Piece description from the artist
Tortuosity is a property that loosely translates into "twistedness". It is a concept that can be quantified and finds uses anywhere there is a path through space, through a field, through a "space" of configurations, probabilities, etc. It is a fairly important concept in polymer Physics, encapsulating many properties associated with polymer stiffness and configurational entropy/freedom.
As a frolic in tortuosity, the drawing derives many patterns and ideas from the physivcal concept, but playfully builds on them to create a whimsical little escape from Physics.
Dr. Regina Valluzzi has an extensive scientific background in nanotechnology and biophysics. She has been a scientist in the chemical industry, a green chemistry researcher, a research professor at the engineering school at Tufts, a start-up founder engaged in technology commercialization, and a start-up and commercialization consultant.
Even during periods of intense activity as a scientist, Dr. Valluzzi has always held a strong interest in the visual arts and in visual information. While she majored in Materials Science at MIT, she also obtained a second degree in music and a minor in visual studies. Visual arts have managed to permeate her technical work; during her Ph.D in Polymer Science and Engineering at UMass Amherst, she completed a thesis that required advanced electron microscopy, image analysis, and theoretical data modeling. These experiences provided the visual insight and information that now influences much of her artwork.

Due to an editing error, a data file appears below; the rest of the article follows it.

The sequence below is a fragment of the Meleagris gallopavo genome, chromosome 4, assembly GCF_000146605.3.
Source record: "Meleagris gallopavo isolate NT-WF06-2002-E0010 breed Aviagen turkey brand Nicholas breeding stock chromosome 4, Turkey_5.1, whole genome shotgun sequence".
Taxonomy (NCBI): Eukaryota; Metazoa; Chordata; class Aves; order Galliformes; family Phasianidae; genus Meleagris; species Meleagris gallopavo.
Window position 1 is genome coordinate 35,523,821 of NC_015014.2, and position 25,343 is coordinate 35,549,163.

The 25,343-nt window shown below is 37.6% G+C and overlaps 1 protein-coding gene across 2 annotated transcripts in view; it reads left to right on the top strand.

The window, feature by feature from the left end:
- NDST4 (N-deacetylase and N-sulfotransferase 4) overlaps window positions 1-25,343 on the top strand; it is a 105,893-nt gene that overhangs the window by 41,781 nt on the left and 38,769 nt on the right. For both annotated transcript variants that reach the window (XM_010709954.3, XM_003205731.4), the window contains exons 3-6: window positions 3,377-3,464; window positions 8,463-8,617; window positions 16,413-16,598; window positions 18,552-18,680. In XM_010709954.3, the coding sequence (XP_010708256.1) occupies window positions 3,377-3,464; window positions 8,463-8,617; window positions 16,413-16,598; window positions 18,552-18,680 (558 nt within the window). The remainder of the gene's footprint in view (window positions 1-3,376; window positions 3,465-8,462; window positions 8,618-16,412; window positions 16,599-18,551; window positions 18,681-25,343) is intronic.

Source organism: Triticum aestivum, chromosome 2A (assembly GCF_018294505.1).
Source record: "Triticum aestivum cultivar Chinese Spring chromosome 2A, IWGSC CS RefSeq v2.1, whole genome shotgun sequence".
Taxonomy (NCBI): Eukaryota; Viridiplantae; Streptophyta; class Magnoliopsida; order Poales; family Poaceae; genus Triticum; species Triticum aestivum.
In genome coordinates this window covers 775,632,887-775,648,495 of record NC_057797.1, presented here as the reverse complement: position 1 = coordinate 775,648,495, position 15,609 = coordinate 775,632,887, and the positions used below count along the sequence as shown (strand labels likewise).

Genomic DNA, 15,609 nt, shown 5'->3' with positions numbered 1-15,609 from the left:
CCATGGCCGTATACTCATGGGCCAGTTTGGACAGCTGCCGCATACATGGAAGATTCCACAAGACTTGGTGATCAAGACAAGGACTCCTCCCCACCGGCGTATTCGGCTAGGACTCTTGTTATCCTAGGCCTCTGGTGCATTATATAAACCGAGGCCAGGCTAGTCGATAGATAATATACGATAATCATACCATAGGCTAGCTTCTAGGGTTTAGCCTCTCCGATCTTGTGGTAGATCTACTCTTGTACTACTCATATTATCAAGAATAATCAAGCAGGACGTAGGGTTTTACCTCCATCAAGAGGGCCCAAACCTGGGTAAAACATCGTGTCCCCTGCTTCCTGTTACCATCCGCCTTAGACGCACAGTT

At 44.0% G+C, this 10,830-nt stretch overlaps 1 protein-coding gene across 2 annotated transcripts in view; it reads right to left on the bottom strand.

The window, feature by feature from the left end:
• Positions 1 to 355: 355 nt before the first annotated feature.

Dr. Valluzzi’s work has been included in private collections across the US, UK, Germany, Canada, Japan, Netherlands, Switzerland, Bulgaria, Dubai and Malta, and in the corporate collection of "Seyfarth Shaw" Boston law offices around Boston. She has a selection of pieces on loan to the MIT Materials Science and Engineering Department as indoor public art. Her accomplishments include having published thirty articles in peer-reviewed scientific journals, having made several scientific patents, having been a subject matter expert for an encyclopedia chapter, and having been invited to speak at science talks across the US, Europe, and Japan.
Her newsletter is a good source of ongoing information: http://eepurl.com/daiLQ